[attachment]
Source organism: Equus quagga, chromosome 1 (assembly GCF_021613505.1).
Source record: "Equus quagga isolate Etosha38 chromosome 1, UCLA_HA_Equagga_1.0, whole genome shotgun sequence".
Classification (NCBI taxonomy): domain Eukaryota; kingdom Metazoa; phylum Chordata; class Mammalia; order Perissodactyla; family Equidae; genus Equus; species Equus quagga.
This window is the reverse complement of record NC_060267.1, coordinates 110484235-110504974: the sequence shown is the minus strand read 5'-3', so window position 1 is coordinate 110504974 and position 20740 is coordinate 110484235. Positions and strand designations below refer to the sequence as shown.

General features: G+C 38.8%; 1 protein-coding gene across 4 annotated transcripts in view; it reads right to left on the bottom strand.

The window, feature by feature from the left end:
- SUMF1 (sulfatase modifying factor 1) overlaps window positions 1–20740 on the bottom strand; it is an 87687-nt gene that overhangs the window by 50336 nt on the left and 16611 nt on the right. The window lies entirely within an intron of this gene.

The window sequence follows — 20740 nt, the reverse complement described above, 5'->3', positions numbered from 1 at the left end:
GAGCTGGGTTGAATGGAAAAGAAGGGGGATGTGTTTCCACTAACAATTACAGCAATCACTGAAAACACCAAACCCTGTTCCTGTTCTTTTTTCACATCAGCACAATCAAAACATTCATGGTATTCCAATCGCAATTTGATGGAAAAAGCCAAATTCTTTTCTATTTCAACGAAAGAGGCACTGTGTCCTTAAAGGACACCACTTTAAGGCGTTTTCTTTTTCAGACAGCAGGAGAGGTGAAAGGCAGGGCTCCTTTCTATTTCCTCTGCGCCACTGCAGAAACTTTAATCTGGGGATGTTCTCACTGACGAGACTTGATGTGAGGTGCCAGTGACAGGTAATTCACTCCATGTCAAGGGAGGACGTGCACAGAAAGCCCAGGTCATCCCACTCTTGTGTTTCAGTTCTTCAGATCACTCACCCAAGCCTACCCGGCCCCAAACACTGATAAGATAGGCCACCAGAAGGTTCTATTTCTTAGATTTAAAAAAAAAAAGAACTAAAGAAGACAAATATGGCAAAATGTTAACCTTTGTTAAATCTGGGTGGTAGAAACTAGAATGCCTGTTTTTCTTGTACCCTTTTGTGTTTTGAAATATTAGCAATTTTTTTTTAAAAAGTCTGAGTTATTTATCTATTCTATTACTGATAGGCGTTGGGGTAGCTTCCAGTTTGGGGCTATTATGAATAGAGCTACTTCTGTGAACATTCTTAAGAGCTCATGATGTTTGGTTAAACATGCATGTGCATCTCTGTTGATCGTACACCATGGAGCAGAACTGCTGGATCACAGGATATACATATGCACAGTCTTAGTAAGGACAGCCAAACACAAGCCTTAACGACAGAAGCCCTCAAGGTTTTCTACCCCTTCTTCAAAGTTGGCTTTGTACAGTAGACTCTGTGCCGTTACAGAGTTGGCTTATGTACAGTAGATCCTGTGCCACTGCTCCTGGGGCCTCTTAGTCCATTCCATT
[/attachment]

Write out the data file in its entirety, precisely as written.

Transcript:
Source organism: Equus quagga, chromosome 1 (assembly GCF_021613505.1).
Source record: "Equus quagga isolate Etosha38 chromosome 1, UCLA_HA_Equagga_1.0, whole genome shotgun sequence".
Classification (NCBI taxonomy): domain Eukaryota; kingdom Metazoa; phylum Chordata; class Mammalia; order Perissodactyla; family Equidae; genus Equus; species Equus quagga.
This window is the reverse complement of record NC_060267.1, coordinates 110484235-110504974: the sequence shown is the minus strand read 5'-3', so window position 1 is coordinate 110504974 and position 20740 is coordinate 110484235. Positions and strand designations below refer to the sequence as shown.

General features: G+C 38.8%; 1 protein-coding gene across 4 annotated transcripts in view; it reads right to left on the bottom strand.

The window, feature by feature from the left end:
- SUMF1 (sulfatase modifying factor 1) overlaps window positions 1–20740 on the bottom strand; it is an 87687-nt gene that overhangs the window by 50336 nt on the left and 16611 nt on the right. The window lies entirely within an intron of this gene.

The window sequence follows — 20740 nt, the reverse complement described above, 5'->3', positions numbered from 1 at the left end:
GAGCTGGGTTGAATGGAAAAGAAGGGGGATGTGTTTCCACTAACAATTACAGCAATCACTGAAAACACCAAACCCTGTTCCTGTTCTTTTTTCACATCAGCACAATCAAAACATTCATGGTATTCCAATCGCAATTTGATGGAAAAAGCCAAATTCTTTTCTATTTCAACGAAAGAGGCACTGTGTCCTTAAAGGACACCACTTTAAGGCGTTTTCTTTTTCAGACAGCAGGAGAGGTGAAAGGCAGGGCTCCTTTCTATTTCCTCTGCGCCACTGCAGAAACTTTAATCTGGGGATGTTCTCACTGACGAGACTTGATGTGAGGTGCCAGTGACAGGTAATTCACTCCATGTCAAGGGAGGACGTGCACAGAAAGCCCAGGTCATCCCACTCTTGTGTTTCAGTTCTTCAGATCACTCACCCAAGCCTACCCGGCCCCAAACACTGATAAGATAGGCCACCAGAAGGTTCTATTTCTTAGATTTAAAAAAAAAAAGAACTAAAGAAGACAAATATGGCAAAATGTTAACCTTTGTTAAATCTGGGTGGTAGAAACTAGAATGCCTGTTTTTCTTGTACCCTTTTGTGTTTTGAAATATTAGCAATTTTTTTTTAAAAAGTCTGAGTTATTTATCTATTCTATTACTGATAGGCGTTGGGGTAGCTTCCAGTTTGGGGCTATTATGAATAGAGCTACTTCTGTGAACATTCTTAAGAGCTCATGATGTTTGGTTAAACATGCATGTGCATCTCTGTTGATCGTACACCATGGAGCAGAACTGCTGGATCACAGGATATACATATGCACAGTCTTAGTAAGGACAGCCAAACACAAGCCTTAACGACAGAAGCCCTCAAGGTTTTCTACCCCTTCTTCAAAGTTGGCTTTGTACAGTAGACTCTGTGCCGTTACAGAGTTGGCTTATGTACAGTAGATCCTGTGCCACTGCTCCTGGGGCCTCTTAGTCCATTCCATT